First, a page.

It will sound callous and for now will feel like the opposite, but James Broadhurst retiring is a good thing.
It's a good thing for Broadhurst, even better for rugby and an unflinchingly positive reflection of modern sport.
Simply, it's the new, unfortunate reality for codes built on contact: early retirements should be mourned, certainly, but equally lauded by all involved.
Lauded by those at home, whose alternative would be to watch between fingers as a 'recovered' Broadhurst runs head-first into a hip and ends up flat on his back.
Lauded by his coaches, who would be charged with winning a game, yes, but more importantly charged with safeguarding a player whose health has faced serious questions.
And, above all, lauded by his peers, who risk it all to chase a ball. The athletes are where the news of Broadhurst's retirement will reverberate the loudest, athletes who will now think of his fate the next time they suffer a head knock.
Or, at least, that's what they should be thinking. Sport has never been a stranger to hyperbole - just consider those who greet a game on Anzac Day as a chance for ill-considered war metaphors. But concussion is unmistakably a matter of life and death.
There's more than enough evidence that head knocks cannot only impact the quality of life for a retired player but, in the worst case, end that very life.
That must now be what every sportsman and sportswoman considers when the fog of concussion descends and, knowing as much, is it any wonder players of Broadhurst's calibre are seeing the warning signs, sensibly assessing the inherent danger of another run and deciding a life away from sport will be the one best lived?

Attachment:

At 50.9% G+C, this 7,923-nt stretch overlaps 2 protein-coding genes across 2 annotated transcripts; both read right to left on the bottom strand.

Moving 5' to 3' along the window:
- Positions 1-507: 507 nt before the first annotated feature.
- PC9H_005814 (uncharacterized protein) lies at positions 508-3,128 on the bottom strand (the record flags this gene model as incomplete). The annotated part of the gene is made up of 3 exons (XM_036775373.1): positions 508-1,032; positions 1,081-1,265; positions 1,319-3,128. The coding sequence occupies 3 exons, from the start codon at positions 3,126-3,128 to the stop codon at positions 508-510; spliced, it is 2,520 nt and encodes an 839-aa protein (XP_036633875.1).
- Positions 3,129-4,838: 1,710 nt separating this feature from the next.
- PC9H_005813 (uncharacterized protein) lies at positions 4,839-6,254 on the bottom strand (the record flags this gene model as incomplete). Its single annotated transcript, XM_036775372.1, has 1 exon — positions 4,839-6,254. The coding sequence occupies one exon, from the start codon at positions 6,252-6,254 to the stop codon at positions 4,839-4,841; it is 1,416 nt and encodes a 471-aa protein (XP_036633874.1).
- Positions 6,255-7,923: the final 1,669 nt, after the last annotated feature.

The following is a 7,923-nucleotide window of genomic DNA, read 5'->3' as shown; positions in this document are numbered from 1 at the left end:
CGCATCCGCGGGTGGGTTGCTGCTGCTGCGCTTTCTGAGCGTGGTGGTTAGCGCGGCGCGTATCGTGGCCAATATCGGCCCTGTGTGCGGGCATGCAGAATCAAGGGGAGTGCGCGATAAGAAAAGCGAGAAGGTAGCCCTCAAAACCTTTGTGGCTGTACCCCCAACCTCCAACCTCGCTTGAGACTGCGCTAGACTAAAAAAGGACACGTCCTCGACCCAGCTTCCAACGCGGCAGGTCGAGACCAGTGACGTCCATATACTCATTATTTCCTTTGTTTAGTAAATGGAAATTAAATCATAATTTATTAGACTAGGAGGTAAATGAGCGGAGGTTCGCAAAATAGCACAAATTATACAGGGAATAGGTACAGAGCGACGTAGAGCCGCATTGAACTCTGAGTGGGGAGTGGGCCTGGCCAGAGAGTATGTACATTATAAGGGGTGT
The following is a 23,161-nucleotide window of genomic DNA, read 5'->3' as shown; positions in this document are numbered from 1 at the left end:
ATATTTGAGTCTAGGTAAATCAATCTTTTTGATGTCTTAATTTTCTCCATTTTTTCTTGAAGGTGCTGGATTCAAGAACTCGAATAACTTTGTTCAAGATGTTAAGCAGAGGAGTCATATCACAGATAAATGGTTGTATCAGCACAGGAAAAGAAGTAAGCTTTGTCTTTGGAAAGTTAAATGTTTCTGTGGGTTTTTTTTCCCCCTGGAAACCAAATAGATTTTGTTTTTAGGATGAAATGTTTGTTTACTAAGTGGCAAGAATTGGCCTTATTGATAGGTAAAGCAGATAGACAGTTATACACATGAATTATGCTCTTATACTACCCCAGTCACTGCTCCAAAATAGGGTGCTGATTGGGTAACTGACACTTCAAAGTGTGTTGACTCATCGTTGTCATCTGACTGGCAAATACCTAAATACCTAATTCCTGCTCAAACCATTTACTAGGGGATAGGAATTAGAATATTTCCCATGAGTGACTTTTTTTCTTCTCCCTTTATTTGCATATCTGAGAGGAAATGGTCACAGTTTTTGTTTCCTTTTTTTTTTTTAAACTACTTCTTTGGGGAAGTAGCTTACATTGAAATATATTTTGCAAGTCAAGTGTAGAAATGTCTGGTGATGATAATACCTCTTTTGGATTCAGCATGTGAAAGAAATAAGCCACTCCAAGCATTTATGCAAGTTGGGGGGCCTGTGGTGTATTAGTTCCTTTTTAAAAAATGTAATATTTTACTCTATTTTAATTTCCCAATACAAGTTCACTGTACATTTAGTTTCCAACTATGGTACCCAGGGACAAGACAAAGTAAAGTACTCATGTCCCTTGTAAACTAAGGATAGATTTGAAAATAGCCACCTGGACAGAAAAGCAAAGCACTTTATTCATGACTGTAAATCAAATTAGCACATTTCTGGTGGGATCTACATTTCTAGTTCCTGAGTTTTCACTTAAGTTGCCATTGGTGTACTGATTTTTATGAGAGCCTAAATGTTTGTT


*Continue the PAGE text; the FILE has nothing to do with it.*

It's an ugly truth and it's hard to reconcile with the win-at-all costs mentality that for so long pervaded sport, no matter the level or code. And it should be discomfiting - because concussion sure is.
Concussion can take a young person who was previously a pillar of fitness and leave them a dizzy, disoriented shell of their former self. Forget about reaching the highest level; reaching the mailbox can be an achievement.
Just ask Charlie Ngatai, who has spent the past 11 months dealing with debilitating symptoms of the concussion scourge, finally appearing as one of the lucky few whose head cleared enough to enable his return to the field.
Or, since this is plainly not an issue exclusive to rugby, ask Joe Thomas, an NFL lineman for the Cleveland Browns who this week revealed, at 32, he's already suffering memory loss, venturing to the supermarket only to forget what spurred the visit.
Both Ngatai and Thomas will continue their careers, which is entirely their choice, given no one knows a player's body and mind better than the player in question.
But their happy endings should not be instructive; it's Broadhurst's denouement that must be the example issued to young players dreaming of a future in rugby.
A future filled with the spoils produced by sport, like the one All Black cap Broadhurst earned, a number that would have surely swelled were it not for his misfortune.
But, as is increasingly apparent, a future filled with the unceasing possibility of it all coming crashing down with one crushing blow.
One minute, thoughts of that future are concentrated on the next tackle, the next carry, the next contract. In a moment, they can change to thoughts of destitution, homelessness, or worse.
Broadhurst, in his last act as a rugby player, has performed an invaluable duty by ignoring the former and focusing on the latter. Hopefully his cohort is listening.